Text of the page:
Don’t call Johnny Cash by the name of Sue. The country singer’s seminal classic “A Boy Named Sue” was a smash hit when it released in 1969.
The tune is a ballad of a man with the strangest of names. His father named him Sue, which is commonly a girl’s name. The boy grows into a man with a chip on his shoulder. He constantly gets into fights with others because they make fun of his name. Finally, Sue hunts down his father and prepares to get his revenge. But the father revealed he named him Sue in order to toughen him up in life.
Cash’s deep baritones weave together this tale in a way that only the Man in Black can. But the first time Cash performed the song, he was actually standing before a crowd of convicts. Cash performed at San Quentin Prison when he whipped out the tune for the showcase.
Cash had actually heard the song a week before. During a gathering of artists, singers like Bob Dylan and Kris Kristofferson revealed songs they had been working on. That’s when songwriter Shel Silverstein introduced the audience to the tale of a boy named Sue.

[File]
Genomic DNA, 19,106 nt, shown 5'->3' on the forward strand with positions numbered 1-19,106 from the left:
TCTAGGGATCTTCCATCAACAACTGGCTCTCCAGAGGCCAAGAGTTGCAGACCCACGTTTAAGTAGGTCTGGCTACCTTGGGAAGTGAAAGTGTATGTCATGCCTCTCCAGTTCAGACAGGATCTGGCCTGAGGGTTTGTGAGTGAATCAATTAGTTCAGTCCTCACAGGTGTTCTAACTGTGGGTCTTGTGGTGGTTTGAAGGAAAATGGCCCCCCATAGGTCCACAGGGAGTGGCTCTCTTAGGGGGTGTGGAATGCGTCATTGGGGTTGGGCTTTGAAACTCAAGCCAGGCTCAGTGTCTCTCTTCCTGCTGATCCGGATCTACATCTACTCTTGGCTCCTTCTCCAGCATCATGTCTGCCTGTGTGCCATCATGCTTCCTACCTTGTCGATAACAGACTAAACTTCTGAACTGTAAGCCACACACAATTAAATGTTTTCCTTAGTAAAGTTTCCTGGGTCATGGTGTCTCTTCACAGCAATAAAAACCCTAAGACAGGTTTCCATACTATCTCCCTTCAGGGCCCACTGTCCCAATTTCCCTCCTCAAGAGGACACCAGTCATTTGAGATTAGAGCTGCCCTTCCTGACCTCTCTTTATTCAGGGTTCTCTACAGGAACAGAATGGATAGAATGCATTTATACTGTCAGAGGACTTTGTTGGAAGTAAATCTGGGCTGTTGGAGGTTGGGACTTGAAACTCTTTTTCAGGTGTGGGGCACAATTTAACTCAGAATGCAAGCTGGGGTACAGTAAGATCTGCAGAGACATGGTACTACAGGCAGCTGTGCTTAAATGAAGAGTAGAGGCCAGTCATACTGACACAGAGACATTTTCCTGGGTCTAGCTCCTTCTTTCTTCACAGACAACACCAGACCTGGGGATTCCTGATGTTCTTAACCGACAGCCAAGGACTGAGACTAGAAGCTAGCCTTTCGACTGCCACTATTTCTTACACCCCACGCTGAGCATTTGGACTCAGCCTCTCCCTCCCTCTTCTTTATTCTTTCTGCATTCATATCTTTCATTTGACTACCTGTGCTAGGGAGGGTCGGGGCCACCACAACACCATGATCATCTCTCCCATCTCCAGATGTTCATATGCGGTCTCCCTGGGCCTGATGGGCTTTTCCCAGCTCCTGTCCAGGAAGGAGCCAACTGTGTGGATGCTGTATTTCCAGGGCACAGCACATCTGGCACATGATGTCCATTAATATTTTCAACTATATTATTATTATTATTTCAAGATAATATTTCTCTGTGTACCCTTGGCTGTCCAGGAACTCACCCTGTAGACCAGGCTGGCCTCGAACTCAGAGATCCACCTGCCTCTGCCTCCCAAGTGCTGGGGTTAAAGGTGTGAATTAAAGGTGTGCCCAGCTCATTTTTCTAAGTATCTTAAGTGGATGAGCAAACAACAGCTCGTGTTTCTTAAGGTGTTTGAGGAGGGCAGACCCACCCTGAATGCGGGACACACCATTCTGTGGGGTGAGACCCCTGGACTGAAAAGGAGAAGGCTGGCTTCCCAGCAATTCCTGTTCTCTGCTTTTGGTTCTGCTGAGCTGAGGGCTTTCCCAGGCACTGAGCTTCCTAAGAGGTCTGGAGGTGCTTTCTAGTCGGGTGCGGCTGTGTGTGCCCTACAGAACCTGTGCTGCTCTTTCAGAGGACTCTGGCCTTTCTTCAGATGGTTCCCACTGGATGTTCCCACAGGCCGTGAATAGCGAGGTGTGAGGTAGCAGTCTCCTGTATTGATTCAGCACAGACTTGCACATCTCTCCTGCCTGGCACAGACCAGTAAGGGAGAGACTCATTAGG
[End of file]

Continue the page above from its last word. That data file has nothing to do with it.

Cash loved the idea of the song and asked to play it. But he didn’t have time to rehearse the tune before his performance. Cash performed the entire song by reading the lyrics from a piece of paper in front of the audience. Talk about improvising. But Cash’s risk paid off and it was a hit in the jail and also worldwide.
The Real Story Behind Johnny Cash’s Hit
But Shel Silverstein’s was actually inspired by real-life, believe it or not. Sometimes ideas come from the least likely of places. There was actually a man named Sue that Silverstein discovered. Sue K. Hicks was a judge in Tennessee and gave a speech at an event. Silverstein had been in the audience and latched onto the idea for a song.
But unlike the song, there were no lessons of bravado or being a man in real life. Sue’s father gave him his name instead, in love and remembrance. Sue had been named after his mother, Susanna Hicks. Susanna died in childbirth while delivering Sue.
His father gave him the name to keep her memory alive.